Monday, April 9, 2012
Cause and Effect
Okay, this is funny.
For months, the government lawyers arguing in court for the subpoenas of archival material at Boston College have sounded a persistent note of urgency: This is a murder investigation! There's no time for delay! Reflecting this urgency, the government pushed for an expedited schedule in the First Circuit, trying to resolve the legal appeals over the subpoenas as quickly as possible. (See, for example, this scheduling order in the appeal filed by Ed Moloney and Anthony McIntyre: "The government's request for an expedited briefing schedule is allowed. ")
Then came April 4, when the government's lawyer was left baffled and babbling by the questions from a panel of appellate judges in the Moloney and McIntyre appeal. Suddenly? Not so urgent. Below, a motion from Boston College's lawyers to slow down the briefing schedule in the university's separate and more limited appeal in the same case. Taste the funny: "The Government has authorized Boston College to advise the Court that the Government assents to this motion, and does so with the hope that briefing in this case will proceed expeditiously and that the case will be ready for argument by this Court’s September sitting."
Boston College, and their frenemies in the U.S. Attorney's Office in Boston, hope that briefing in this case will proceed expeditiously so that argument can happen soon. In, like, maybe let's skip the rest of the spring and the whole summer and go for, I don't know, early autumn?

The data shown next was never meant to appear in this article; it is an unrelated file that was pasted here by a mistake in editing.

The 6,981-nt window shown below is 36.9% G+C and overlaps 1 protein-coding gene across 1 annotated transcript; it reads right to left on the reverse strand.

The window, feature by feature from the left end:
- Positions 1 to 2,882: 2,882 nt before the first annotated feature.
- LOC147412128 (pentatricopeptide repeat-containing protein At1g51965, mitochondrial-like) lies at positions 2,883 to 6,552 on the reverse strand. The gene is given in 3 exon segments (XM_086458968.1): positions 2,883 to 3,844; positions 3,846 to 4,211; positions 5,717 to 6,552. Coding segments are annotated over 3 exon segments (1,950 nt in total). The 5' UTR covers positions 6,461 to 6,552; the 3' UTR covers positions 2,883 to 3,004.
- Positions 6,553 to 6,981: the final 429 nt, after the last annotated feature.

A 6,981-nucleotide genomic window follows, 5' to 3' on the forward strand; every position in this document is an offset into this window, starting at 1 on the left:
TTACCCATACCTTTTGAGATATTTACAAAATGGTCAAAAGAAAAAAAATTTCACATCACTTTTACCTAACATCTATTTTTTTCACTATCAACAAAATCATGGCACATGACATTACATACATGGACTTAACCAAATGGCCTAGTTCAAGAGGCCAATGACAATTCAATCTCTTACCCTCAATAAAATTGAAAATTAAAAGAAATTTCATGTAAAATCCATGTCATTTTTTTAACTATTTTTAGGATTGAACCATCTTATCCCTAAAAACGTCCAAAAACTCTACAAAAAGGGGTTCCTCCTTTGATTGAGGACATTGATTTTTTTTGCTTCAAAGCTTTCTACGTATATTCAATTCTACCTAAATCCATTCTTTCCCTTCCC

Why the suddenly discovered need for a delay, in a motion filed two days after Eamonn Dornan and the ACLU of Massachusetts succeeded in thoroughly upending the government's arguments in court? The explanations from Boston College are as funny as the delay itself: "In-house counsel for Boston College reviewing and contributing to the brief has a previously long-scheduled vacation commitment out of the Boston area from April 13 to April 22, 2012."
A previously long-scheduled vacation suddenly necessitates an unanticipated delay in the briefing schedule that will push oral argument from June to September. Your honor, who could have guessed that a previously long-scheduled conflict would suddenly arise right after the government had a terrible day in court and the judges made fun of the idea that Boston College adequately represents the interests of its researchers, causing laughter in the courtroom? That previously long-scheduled vacation was a total curveball, for sure.
How About September